Practice Leads to a “Discriminatory Census Result”
WASHINGTON – The Census Bureau has come under fire from a coalition of 40 civil rights, faith, and low-income groups for its proposal to continue miscounting prisoners as residents of their prisons, instead of their homes, leading to a “distortion of democracy” and a “discriminatory census result.”
In a letter sent to the Census Bureau yesterday, the broad coalition of organizations said: “The Bureau’s proposal to continue counting incarcerated people at the facility in which they are housed on Census Day ignores the transient and temporary nature of incarceration…If made final, this proposal will lead to another decade of vital policy decisions based on a census that counts incarcerated people in the wrong place.”
The letter, signed by The Leadership Conference on Civil and Human Rights, Asian Americans Advancing Justice | AAJC, the NAACP Legal Defense & Educational Fund, the NALEO Education Fund, and 36 other groups, was sent to the Census Bureau in response to a formal comment period on the proposal that ended on September 1.
In the letter, the groups list several concerns with the proposal, including that “despite significant changes in the location and composition of the incarcerated population, especially over the last several decades, the policy governing the enumeration of incarcerated persons has not similarly evolved to reflect these consequential shifts in the relationship between the location of incarcerated persons on Census Day and their ‘usual residence.’”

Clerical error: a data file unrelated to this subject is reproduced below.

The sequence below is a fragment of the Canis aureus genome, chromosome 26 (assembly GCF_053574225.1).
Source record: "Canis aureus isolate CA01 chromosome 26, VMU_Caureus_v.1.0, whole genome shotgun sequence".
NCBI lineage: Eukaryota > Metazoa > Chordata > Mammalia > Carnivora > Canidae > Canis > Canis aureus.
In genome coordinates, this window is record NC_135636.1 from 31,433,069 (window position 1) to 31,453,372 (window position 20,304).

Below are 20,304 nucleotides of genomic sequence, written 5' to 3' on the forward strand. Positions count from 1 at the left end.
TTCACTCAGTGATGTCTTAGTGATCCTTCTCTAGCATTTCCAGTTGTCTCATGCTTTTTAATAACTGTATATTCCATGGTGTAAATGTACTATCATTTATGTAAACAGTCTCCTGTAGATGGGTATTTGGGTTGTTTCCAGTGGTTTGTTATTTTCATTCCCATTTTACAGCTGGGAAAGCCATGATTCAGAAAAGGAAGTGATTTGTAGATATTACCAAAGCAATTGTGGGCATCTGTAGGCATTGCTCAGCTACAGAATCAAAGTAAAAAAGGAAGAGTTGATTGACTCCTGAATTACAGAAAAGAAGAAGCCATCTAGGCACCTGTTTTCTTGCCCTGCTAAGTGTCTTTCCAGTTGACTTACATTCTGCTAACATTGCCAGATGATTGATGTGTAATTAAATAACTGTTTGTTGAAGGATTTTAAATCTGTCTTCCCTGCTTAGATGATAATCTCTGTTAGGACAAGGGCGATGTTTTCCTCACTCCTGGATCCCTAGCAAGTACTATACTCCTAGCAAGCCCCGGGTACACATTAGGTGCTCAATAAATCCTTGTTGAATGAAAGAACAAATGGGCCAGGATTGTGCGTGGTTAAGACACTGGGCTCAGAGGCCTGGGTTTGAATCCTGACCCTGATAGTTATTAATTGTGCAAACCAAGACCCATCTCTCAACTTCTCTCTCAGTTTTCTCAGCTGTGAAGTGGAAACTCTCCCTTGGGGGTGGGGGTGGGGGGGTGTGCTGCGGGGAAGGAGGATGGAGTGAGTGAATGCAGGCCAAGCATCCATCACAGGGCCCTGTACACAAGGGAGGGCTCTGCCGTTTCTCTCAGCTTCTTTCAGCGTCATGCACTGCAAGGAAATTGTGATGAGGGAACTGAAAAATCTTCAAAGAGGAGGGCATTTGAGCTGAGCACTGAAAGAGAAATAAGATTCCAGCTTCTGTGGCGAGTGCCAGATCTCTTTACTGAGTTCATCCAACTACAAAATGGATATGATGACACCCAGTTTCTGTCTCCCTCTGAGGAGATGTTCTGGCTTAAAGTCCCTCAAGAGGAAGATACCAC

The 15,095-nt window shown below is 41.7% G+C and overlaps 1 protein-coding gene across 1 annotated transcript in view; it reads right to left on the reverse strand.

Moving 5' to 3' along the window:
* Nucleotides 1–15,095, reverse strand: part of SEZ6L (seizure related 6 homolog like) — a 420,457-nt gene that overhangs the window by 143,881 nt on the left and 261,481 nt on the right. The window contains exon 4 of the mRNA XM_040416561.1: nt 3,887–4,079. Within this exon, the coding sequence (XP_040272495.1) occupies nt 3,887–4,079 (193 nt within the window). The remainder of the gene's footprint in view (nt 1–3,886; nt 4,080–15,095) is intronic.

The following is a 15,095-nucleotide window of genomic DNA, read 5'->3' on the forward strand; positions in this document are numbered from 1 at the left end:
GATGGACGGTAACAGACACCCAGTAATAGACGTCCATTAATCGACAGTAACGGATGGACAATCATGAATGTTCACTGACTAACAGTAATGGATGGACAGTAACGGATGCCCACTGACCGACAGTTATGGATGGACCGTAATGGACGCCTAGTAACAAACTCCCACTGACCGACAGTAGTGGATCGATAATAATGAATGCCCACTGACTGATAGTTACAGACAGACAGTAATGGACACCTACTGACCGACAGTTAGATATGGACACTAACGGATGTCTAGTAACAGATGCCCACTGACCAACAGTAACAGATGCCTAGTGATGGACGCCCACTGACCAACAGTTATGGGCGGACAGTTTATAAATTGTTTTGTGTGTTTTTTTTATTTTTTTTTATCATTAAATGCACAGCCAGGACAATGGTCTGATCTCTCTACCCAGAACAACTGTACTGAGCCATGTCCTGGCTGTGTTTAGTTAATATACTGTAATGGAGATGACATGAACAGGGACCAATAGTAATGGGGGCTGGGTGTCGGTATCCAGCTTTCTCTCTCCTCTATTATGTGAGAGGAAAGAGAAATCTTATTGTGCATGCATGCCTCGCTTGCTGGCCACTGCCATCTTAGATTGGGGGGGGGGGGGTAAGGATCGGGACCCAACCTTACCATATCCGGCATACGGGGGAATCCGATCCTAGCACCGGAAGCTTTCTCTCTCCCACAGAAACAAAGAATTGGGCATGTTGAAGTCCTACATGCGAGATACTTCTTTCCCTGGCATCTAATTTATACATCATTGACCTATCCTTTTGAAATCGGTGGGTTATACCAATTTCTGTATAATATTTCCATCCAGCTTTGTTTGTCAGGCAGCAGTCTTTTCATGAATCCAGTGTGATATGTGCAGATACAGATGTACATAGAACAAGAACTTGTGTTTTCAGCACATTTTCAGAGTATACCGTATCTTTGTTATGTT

“Failure to count incarcerated persons at their home address preserves an unacceptably discriminatory census result that deprives underserved urban neighborhoods of fair representation, while shifting political power to communities that do not represent the interests of incarcerated persons or their families, ” the letter states. Because of this, “predominantly African-American and Latino communities will continue to be hit especially hard by an outdated policy that renders so many of their young men invisible for all statistical purposes.”
The groups also note the glaring, and yet unexplained, inconsistency of continuing this practice after the Bureau changed its policy to begin counting deployed military service members at their home addresses instead of their military bases.
These concerns were shared by an overwhelming majority of commenters in previous years and in letters sent this week by the past two former directors of the Census Bureau and 35 foundations.
“In what world is prison considered someone’s usual residence?” asked Wade Henderson, president and CEO of The Leadership Conference on Civil and Human Rights. “Miscounting people who are incarcerated robs them of their identities, their personhood, and their right to proper representation in our democracy. At 1.5 million, there are more people in prison than there are in each of ten states. Miscounting the largest prison population in human history is a statistical failure, a moral failure, and a failure of our democracy.”
The letter is linked here and copied below.